Plus, that poll you are referring to, was an eggregious push poll, as anyone following the link can determine for themselves:


Posted by lillipublicans on Oct. 11, 2012 @ 1:54 am

If you have a link to a newer poll showing a lower number, please furnish it.

Posted by Guest on Oct. 11, 2012 @ 5:47 am

You write as if the d1 and d5 electorate are the same. Olague voted the right way to win her election as did Mar. Nothing courageous about it.

Posted by Guest on Oct. 10, 2012 @ 10:29 am

Olague is no shoe in for election. Davis has an energized campaign.

Christina is a profile in courage because she is not a woman of means, has no professional skillset to fall back on, and if she does not prevail, I doubt that there will be the ususal cushy public job made available to her after this.

I am proud to support both Christina and Julian as well as John Rizzo, fine candidates all.

Posted by marcos on Oct. 10, 2012 @ 10:37 am

That's right, Olague for Suoervisor!!!
She's not Lee's puppet, she's Avalos' puppet...

Posted by Guest on Oct. 10, 2012 @ 11:18 am

Of course, it's OK if you're a puppet for the right people.

Posted by Hortencia on Oct. 10, 2012 @ 11:59 am

As if it were courageous for Olague, at age fifty, not to have a "professional skillset to fall back on." Making ourselves employable is what those of us who were not born rich do to survive. Marcos harkens back to Olague congratulating herself at her swearing-in at having been born "with a stainless steel spoon in [her] mouth," as who the hell among us wasn't?

Olague could not possibly have voted with BrownPakLee on this one and not been slaughtered at the polls. This was a desperate move on her part, not a profile in anything. Tim keeps lowering and lowering and lowering the bar to accommodate Olague.

Posted by Judy on Oct. 10, 2012 @ 12:35 pm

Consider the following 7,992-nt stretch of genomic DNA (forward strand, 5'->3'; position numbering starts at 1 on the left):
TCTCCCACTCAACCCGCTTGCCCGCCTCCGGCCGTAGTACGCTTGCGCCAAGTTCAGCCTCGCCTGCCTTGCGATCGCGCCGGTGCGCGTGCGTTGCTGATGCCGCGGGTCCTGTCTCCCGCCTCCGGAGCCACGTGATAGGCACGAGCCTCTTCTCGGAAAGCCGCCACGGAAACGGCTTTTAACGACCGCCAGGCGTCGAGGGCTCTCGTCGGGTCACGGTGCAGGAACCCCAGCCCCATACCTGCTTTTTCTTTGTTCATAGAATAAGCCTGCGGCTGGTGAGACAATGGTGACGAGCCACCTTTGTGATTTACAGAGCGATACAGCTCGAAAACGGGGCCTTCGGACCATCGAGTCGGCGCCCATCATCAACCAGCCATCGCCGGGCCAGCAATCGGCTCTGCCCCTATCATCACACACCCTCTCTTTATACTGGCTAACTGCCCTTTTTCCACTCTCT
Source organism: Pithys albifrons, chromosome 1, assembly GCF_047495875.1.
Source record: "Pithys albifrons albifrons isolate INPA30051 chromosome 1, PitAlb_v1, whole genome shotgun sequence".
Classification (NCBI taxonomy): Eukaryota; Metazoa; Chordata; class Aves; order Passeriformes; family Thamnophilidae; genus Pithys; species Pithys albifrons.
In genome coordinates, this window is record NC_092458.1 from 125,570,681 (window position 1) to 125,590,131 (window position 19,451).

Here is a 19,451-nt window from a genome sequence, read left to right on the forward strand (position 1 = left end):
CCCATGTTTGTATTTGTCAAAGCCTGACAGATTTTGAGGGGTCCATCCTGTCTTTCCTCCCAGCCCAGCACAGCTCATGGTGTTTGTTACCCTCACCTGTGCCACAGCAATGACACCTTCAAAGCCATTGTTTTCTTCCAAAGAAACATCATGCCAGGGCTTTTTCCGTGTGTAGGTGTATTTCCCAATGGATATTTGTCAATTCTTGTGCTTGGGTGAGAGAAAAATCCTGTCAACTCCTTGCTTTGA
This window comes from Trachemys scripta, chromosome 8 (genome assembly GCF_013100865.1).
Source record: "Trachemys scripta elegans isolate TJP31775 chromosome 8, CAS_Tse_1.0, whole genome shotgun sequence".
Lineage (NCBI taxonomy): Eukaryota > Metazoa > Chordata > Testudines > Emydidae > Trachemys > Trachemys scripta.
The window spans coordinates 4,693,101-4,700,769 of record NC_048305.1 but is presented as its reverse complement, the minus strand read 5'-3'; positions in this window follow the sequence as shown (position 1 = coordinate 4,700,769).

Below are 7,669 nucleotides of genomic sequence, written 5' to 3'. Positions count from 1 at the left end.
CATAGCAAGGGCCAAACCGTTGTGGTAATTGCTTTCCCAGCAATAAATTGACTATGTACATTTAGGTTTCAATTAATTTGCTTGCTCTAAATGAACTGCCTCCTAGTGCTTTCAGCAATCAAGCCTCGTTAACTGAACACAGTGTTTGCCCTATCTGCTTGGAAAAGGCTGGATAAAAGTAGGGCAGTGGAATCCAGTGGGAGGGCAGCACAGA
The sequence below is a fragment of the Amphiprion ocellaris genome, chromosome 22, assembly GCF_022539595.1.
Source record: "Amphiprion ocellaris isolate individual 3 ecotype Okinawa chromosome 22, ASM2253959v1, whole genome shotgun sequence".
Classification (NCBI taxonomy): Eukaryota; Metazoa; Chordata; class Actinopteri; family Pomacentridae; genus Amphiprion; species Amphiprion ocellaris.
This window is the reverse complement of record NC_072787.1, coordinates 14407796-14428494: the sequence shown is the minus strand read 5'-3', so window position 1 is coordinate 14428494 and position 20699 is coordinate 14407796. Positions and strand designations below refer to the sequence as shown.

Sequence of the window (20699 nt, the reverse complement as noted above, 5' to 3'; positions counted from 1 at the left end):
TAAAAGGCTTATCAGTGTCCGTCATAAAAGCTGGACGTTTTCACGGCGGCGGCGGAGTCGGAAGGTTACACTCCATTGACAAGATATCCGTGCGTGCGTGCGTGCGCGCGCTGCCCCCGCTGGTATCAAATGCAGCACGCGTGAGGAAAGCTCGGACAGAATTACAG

No surprise.
The progressives believes a sheriff that commits domestic violence against his wife, a convicted false imprisoner of his wife, on probation and domestic violence counseling for 52 weeks is well suited to hold one of the top law enforcement positions in SF.
And Avalos, Olague, Campos and Kim VOTED for this Convicted False Imprisoner and Domestic Violence Abuser, because he's progressive and favors were cashed in.
New Progressive Message: Domestic Violence is Progressive! Be proud and hurt the ones you love!

Posted by Guest on Oct. 10, 2012 @ 10:54 am

As many know, I rarely agree with Tim. In this case, I completely disagree that Ross should have been reinstated, however, I do agree that Ross needs to humble himself.

The sad thing is that Ross saw this as yet another political campaign, hence the websites, the rallies, etc. Tim hit it right on the head, Ross' problem is his arrogance. I have spoken to many people who have interacted with Ross while doing business with the City and far and way, the consensus is that he is a massive jerk with a massive ego.

Ross should be humbled by this mess. He should realize that, as many supervisors pointed out, even those who supported him, that he caused every single bit of this train wreck. From the start, Ross has half-assed his apologizes, blamed others, and tried to paint this as a political witch hunt.

Hopefully Ross takes Avalos advice about becoming a changed man to heart. Sadly, I doubt he will.

Posted by D. Native on Oct. 10, 2012 @ 11:05 am